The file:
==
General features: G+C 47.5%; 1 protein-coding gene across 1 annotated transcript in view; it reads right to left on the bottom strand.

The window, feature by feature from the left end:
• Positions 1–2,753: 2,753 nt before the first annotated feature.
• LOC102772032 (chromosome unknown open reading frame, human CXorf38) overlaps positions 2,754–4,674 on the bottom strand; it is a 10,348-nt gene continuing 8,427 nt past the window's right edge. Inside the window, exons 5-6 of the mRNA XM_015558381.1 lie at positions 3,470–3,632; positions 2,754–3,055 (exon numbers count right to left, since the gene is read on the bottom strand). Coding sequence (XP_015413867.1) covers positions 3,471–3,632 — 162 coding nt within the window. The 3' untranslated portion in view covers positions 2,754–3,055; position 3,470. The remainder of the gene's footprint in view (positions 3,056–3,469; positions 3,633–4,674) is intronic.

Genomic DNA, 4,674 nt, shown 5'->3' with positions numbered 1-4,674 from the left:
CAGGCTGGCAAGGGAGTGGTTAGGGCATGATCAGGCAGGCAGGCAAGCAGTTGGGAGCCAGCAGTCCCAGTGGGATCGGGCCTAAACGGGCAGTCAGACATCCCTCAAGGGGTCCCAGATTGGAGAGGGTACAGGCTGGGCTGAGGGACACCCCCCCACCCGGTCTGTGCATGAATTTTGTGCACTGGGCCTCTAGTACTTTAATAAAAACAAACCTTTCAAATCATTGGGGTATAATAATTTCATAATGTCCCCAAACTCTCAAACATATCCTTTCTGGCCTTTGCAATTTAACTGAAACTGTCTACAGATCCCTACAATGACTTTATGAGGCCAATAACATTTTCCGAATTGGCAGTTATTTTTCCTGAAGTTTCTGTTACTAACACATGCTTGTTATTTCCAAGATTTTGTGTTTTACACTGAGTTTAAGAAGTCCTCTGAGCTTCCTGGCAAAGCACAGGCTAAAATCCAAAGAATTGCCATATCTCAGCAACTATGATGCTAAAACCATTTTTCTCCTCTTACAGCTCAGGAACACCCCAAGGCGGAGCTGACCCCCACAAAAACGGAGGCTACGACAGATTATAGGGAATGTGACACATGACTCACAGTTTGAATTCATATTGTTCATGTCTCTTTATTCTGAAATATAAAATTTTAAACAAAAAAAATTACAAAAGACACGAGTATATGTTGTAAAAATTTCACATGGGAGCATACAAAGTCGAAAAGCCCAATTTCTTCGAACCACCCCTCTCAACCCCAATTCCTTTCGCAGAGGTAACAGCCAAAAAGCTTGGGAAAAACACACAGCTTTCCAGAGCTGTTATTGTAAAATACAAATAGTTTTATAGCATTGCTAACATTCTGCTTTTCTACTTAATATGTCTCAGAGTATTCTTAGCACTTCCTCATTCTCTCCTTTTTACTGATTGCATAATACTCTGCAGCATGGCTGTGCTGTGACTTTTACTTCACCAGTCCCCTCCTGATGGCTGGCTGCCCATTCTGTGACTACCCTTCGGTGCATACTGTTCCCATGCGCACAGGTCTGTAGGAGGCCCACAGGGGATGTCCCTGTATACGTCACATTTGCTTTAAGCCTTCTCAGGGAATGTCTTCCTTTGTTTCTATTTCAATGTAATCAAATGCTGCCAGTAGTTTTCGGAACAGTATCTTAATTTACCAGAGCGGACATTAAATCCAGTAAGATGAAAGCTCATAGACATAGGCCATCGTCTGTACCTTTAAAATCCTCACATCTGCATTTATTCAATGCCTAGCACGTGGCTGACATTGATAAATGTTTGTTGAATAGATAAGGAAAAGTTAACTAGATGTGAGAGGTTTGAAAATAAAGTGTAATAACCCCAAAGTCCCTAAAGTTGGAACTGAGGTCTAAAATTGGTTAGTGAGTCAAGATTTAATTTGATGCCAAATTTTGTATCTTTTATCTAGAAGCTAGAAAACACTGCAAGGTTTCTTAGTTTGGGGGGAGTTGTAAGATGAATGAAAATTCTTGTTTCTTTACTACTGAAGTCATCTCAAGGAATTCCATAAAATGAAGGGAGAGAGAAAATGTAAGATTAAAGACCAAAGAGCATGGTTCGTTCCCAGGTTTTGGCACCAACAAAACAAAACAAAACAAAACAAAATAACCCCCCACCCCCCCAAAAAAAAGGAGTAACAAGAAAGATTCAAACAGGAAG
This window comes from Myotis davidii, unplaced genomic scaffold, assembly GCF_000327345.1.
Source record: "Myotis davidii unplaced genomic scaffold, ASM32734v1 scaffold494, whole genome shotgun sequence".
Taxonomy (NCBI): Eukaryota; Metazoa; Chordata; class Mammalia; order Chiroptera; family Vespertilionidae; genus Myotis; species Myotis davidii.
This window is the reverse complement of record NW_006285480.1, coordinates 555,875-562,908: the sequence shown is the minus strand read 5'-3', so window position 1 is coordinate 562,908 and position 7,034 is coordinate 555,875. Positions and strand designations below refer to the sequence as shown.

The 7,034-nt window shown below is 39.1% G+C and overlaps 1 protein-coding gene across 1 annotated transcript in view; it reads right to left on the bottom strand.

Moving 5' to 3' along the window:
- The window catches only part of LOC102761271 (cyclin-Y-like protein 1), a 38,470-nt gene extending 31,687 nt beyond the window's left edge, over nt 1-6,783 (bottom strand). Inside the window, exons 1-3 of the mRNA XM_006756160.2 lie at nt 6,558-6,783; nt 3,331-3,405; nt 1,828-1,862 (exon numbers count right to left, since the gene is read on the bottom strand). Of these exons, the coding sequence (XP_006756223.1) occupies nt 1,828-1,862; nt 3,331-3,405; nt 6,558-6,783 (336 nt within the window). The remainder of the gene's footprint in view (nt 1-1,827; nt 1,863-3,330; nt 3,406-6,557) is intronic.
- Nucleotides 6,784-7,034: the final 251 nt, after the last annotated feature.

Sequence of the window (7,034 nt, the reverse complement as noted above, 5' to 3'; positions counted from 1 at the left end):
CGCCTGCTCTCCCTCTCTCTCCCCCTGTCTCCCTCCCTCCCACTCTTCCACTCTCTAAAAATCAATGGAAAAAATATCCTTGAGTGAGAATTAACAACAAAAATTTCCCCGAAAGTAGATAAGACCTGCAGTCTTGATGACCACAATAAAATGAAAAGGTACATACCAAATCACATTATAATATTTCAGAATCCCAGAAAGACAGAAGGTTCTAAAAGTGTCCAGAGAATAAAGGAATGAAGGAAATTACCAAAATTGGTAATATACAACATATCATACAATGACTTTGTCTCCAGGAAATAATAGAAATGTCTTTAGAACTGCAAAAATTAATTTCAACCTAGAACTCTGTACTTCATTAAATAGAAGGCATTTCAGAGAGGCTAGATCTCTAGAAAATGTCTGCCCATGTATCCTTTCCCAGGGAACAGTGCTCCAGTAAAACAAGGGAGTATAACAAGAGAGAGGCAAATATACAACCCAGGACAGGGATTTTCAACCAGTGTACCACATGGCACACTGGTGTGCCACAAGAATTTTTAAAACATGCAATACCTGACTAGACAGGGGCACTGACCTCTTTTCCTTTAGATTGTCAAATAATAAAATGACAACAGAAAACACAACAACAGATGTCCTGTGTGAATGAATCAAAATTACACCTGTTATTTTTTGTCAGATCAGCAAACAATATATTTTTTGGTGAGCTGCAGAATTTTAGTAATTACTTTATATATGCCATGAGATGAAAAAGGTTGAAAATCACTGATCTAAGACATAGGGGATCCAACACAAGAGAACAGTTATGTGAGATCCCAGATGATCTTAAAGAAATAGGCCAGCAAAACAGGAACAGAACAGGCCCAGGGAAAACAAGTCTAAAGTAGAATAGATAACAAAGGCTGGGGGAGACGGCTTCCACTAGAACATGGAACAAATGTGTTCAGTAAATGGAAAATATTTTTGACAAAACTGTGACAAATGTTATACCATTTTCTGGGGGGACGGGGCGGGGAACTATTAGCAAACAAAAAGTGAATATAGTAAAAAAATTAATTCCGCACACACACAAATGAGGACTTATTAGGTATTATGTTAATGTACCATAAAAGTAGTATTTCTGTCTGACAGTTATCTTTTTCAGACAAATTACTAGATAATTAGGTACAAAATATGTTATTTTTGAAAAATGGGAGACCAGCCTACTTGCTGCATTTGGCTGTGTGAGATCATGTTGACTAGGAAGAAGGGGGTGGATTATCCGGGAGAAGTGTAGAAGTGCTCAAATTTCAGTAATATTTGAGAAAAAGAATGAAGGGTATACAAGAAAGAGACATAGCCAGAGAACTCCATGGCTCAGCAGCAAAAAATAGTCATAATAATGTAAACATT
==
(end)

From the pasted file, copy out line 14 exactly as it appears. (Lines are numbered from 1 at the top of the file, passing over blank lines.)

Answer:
- Nucleotides 6,784-7,034: the final 251 nt, after the last annotated feature.